Opinion: Increasing market-rate housing won’t address the affordable housing crisis

Published: 3/20/2022 7:01:02 AM
Modified: 3/20/2022 7:00:13 AM

Lisa D. Beaudoin is executive director and Tim McKernan, JD, is director of policy & advocacy of ABLE NH.

In his 2022 State of the State address, Governor Chris Sununu announced a $100 million dollar fund to address the housing crisis in New Hampshire. This money would come from American Rescue Plan Act of 2021 (ARPA) funds. We applaud the governor for recognizing the crisis in housing as an immediate priority. We also want to recognize the hard work of our congressional delegation in writing and passing ARPA. However, the governor’s InvestNH Housing Incentive Fund one-pager is missing one word — “affordable,” a glaring omission.

It is impossible to overstate the importance of this central point. An increase in the supply of market-rate housing will not address the affordable housing crisis. It is crucial to ensure these funds are used to build affordable housing units.

Affordability is the crisis. It starts with the simple difference between how much money low-income and middle-income families can afford to pay in rent and how much money it costs to build, run and maintain habitable housing at a profit. This is why the NH Housing Finance Authority (NH Housing) and the funds it stewards are so important to addressing the affordable housing crisis in this state.

NH Housing estimates more than 47,000 NH households have a member with a disability who needs housing assistance. The affordable housing deficit in the state stands at 20,000 housing units or more. People with disabilities also face a shortage of direct support professionals (DSPs), the people who make it possible for people with disabilities to live their day-to-day lives. DSPs are low-income workers who also cannot afford market-rate housing.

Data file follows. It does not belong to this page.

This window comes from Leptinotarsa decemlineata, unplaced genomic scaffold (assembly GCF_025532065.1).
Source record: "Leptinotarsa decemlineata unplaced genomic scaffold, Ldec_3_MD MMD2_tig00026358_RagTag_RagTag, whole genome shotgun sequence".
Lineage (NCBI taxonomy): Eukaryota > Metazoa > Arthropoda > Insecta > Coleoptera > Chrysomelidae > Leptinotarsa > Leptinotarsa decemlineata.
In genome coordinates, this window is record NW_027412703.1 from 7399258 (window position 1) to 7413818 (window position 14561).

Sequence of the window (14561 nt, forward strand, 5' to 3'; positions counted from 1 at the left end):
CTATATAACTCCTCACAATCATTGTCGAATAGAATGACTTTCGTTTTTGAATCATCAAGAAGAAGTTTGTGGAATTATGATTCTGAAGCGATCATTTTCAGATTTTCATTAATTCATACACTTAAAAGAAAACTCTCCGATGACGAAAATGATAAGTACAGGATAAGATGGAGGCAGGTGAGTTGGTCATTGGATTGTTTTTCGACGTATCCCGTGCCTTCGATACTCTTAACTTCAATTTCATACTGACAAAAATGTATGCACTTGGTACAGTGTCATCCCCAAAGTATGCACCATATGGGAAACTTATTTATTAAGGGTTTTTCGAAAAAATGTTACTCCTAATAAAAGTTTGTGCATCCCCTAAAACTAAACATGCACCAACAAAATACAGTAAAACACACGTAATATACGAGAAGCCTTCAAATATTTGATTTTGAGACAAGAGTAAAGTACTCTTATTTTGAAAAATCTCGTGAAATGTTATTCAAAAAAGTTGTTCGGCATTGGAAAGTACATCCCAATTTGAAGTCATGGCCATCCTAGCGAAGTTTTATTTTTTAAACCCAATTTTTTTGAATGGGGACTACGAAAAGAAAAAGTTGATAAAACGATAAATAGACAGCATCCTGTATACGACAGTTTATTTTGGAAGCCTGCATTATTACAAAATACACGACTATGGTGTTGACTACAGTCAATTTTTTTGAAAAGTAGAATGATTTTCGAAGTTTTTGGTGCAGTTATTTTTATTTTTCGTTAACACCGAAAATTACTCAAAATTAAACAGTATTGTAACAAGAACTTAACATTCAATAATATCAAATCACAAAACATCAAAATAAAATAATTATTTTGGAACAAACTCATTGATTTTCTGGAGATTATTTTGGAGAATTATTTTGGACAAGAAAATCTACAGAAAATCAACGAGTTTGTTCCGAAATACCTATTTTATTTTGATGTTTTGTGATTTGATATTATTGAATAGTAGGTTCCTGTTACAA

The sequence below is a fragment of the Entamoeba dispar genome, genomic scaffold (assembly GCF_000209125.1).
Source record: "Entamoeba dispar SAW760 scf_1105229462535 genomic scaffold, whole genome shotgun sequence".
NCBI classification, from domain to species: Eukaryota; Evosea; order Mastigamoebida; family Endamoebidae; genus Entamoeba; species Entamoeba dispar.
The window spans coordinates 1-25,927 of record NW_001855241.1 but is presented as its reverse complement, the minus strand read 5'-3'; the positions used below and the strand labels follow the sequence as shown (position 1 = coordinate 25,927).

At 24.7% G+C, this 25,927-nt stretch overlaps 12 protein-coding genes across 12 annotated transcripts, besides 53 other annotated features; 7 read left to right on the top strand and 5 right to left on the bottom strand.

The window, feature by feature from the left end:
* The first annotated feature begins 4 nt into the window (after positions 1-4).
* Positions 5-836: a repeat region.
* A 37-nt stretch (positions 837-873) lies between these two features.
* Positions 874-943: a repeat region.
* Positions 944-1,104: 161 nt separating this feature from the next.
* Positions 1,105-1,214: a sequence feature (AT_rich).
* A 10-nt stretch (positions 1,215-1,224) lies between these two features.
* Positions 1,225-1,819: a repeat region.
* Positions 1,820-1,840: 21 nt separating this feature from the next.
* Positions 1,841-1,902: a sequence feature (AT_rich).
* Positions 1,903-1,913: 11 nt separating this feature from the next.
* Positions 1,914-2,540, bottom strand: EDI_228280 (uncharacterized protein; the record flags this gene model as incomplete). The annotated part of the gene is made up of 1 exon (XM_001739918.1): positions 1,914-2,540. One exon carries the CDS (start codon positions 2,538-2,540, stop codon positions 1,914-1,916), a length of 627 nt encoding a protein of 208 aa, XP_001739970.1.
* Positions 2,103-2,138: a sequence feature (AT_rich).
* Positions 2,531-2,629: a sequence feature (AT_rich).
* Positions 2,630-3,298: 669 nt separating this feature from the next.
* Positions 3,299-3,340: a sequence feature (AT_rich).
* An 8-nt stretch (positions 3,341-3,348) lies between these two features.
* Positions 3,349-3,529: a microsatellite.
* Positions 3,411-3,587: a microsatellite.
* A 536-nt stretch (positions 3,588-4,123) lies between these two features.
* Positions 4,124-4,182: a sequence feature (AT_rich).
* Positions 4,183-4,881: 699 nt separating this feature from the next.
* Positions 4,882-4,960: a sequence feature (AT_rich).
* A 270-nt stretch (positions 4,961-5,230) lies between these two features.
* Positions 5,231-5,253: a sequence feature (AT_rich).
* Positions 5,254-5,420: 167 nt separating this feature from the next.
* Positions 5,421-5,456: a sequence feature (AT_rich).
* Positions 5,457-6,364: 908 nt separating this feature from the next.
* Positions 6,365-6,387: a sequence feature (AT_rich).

We can’t simply build our way out of this crisis thinking that increasing the supply of market-rate housing will help the market overall. The affordable housing crisis comparably impacts low-income renters even in cities with a high vacancy rate. We must directly address the affordable housing crisis. Market-rate housing will not trickle down to affordable housing. Market-rate housing will not benefit people with disabilities who need affordable housing now.

Market-rate housing will make a tidy profit for the developer, builder, landlord and property manager. NH’s ARPA relief funds should instead directly benefit those hit hardest by the pandemic and the affordable housing crisis, specifically, Granite Staters in the disability community.

The governor sent two letters to Treasury Secretary Janet Yellen which clearly made the case for using ARPA funds to address the affordable housing crisis. The commitment was specific. The NH Housing Action coalition called for putting the unspent funds in the hands of NH Housing. This is the only effective, transparent path forward because NH Housing has strict rules.

It is accountable to the governor, the NH legislature and Granite Staters. Their employees are experts on housing. The InvestNH Housing Incentive Fund one-pager is also missing any reference to NH Housing: our state’s best tool, focused like a laser on the affordable housing crisis.

March is Developmental Disabilities Awareness Month. People with a label of intellectual and developmental disability are uniquely vulnerable to exploitation across their lifetimes. Most live with their parents well into adulthood. They urgently need affordable, accessible, appropriately supportive housing in order to live a robust community-based life.

People with disabilities and their families are struggling and need relief. Right now, as the governor proposes to create a new fund, the disability community must know that this money will be used to build affordable housing units and not to fund market-rate housing. We urge Governor Sununu to be a bold leader by dedicating the unspent $100 million in ARPA funds to build affordable housing through the trusted processes of NH Housing Finance Authority.




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